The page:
We have also tried to explain to them the ways either one of us was wrong in a row – to best illustrate that having rows isn’t about “winning” it’s about listening and potentially changing.

  They know that, like all parents, at times we fail. Most importantly, though, is the fact that we always keep on trying.

  ’Confessions of a Modern Parent’ by?Nadia?Sawalha?and Mark Adderley is available here.?

  ’I managed to make 10 toddlers burst into tears, all at the same time’?

  

  When Simon Mills upset his daughter he vowed, “right then, to zip it. Keep things to myself. Let a few more things go…not share so much”

  Credit: Jeff Gilbert

  “Daddy, when you said that, you really hurt my feelings.” My daughter Maddie was just four years old when she said this. Snivelled it, actually. It came at me from the backseat of the car, hit me cold in the neck like a bolt from a crossbow.?

  It was the most heart-breaking sentence I’d ever heard. Her feelings, hurt by oafish, insensitive, uncaring me, by a stupid thing I’d said to her. Probably during the heat of an argument, about something trivial, inconsequential and forgettable.

  My parenting skills were learned on the job. I didn’t read any manuals or take much advice. Not from the kids’ mother or my own parents. This meant that I was very good and very bad at it, probably in equal measures. So, things like this took me by surprise, annoyed me and suckerpunched me.?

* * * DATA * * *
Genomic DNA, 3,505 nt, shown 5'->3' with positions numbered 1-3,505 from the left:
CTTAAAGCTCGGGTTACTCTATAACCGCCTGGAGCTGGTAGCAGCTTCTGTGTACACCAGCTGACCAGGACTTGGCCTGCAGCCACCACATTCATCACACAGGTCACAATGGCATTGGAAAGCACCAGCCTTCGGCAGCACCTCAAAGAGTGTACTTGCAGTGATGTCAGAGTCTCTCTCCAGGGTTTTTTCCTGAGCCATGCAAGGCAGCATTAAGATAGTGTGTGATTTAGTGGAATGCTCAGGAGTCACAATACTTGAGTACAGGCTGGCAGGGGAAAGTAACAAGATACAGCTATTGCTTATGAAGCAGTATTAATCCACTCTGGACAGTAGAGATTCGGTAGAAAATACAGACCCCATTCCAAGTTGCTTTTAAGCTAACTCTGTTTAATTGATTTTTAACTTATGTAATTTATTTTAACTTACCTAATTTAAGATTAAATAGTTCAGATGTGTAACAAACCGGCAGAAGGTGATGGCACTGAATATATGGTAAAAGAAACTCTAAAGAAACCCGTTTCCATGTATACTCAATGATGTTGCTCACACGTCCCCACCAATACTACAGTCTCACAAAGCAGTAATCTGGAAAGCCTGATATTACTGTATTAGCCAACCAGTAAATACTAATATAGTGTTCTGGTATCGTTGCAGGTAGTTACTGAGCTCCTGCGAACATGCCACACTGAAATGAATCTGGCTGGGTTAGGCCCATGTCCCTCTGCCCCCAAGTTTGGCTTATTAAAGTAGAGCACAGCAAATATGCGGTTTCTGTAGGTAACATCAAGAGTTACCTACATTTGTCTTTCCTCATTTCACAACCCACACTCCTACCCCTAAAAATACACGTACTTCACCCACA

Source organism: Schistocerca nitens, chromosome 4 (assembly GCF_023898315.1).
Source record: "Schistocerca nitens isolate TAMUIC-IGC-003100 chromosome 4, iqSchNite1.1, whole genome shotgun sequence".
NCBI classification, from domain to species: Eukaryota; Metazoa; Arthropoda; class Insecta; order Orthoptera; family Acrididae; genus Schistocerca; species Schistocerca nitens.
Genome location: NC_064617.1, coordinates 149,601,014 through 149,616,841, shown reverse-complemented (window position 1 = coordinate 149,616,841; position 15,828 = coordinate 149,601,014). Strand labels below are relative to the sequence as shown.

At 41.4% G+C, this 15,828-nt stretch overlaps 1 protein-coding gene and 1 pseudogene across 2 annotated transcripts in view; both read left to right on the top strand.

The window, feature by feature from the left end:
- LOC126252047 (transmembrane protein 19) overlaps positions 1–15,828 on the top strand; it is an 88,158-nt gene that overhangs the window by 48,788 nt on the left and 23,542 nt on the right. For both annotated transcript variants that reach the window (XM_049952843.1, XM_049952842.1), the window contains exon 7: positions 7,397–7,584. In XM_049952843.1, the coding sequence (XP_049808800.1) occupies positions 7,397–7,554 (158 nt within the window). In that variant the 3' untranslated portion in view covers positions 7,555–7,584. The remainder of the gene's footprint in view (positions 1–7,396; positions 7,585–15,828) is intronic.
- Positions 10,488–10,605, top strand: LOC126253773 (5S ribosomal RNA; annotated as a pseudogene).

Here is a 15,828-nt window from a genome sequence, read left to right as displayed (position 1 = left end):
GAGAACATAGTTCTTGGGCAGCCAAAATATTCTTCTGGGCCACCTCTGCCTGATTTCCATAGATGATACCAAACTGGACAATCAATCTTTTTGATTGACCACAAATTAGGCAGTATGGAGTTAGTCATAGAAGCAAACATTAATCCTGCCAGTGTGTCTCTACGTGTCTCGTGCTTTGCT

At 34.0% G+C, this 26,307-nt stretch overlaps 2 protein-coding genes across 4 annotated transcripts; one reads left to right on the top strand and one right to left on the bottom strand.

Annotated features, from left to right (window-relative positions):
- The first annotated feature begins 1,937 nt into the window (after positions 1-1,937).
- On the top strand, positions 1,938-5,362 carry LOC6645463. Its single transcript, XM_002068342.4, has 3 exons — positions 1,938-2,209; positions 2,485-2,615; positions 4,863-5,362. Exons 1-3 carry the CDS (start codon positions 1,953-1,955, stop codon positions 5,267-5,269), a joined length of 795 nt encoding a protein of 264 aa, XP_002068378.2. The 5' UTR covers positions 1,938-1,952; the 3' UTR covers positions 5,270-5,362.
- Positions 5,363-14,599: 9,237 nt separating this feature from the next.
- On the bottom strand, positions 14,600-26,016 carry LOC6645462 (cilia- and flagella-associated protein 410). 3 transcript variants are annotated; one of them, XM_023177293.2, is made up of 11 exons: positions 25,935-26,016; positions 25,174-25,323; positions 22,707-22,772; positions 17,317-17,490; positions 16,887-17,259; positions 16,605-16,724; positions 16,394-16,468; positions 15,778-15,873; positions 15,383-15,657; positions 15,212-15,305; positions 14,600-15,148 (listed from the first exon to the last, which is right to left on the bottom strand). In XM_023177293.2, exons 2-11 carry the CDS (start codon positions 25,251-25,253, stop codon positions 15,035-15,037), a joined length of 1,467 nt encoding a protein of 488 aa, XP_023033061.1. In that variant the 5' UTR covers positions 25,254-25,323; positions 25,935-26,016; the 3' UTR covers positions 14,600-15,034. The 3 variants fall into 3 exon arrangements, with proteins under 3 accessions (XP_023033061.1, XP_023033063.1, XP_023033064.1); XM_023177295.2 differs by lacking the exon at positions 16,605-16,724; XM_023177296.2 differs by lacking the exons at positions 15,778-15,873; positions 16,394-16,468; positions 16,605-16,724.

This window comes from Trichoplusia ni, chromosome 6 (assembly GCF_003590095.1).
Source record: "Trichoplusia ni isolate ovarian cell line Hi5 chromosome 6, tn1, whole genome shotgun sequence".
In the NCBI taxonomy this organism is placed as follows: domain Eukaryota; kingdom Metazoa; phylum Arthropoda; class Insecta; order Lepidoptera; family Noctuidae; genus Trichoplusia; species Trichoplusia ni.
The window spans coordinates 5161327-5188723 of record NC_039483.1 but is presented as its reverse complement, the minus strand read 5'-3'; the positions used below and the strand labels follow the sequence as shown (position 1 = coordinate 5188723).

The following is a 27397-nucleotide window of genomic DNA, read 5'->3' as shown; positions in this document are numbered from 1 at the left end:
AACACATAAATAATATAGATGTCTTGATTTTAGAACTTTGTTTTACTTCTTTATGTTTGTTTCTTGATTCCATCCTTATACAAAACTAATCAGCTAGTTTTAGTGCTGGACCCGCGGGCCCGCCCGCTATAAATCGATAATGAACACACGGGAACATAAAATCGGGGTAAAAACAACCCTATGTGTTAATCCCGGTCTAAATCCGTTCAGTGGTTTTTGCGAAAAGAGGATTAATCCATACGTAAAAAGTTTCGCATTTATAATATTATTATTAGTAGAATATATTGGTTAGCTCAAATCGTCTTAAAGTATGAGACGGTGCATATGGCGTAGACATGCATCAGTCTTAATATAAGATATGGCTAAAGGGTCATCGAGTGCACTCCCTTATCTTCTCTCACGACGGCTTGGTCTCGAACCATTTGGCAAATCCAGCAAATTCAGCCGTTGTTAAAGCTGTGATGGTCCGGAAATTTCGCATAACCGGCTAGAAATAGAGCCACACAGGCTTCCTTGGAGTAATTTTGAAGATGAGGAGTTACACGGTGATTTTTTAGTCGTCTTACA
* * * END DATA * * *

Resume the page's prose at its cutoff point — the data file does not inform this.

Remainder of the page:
Sure, I knew Maddie was growing up, that she was developing a personality, expressing new emotions, revealing a desire for some things and a definite dislike of others. But “feelings”? I thought this kind of complex, introspective stuff arrived with puberty or adulthood.

  The shouting was over now, but in the rear view mirror I could see her red face looking out of the window, her big brown eyes, all puffy from belchy, salty, stoic tears. Hurting her feelings was the last thing I wanted to do.

  As a parent, the father figure with the loudest voice in an already loud and overly vocal family, I vowed, right then, to zip it. Keep things to myself. Let a few more things go…not share so much. That pledge probably lasted for about a day.

  It’s no surprise that both mother and father and children wanted to have their say. From the get go – well, as soon as the girls were out of nappies – I (we) decided to treat the girls with respect, like young adults. Ergo, we were always the kind of parents that discussed everything; problems aired and shared (and over shared).publically and vocally.?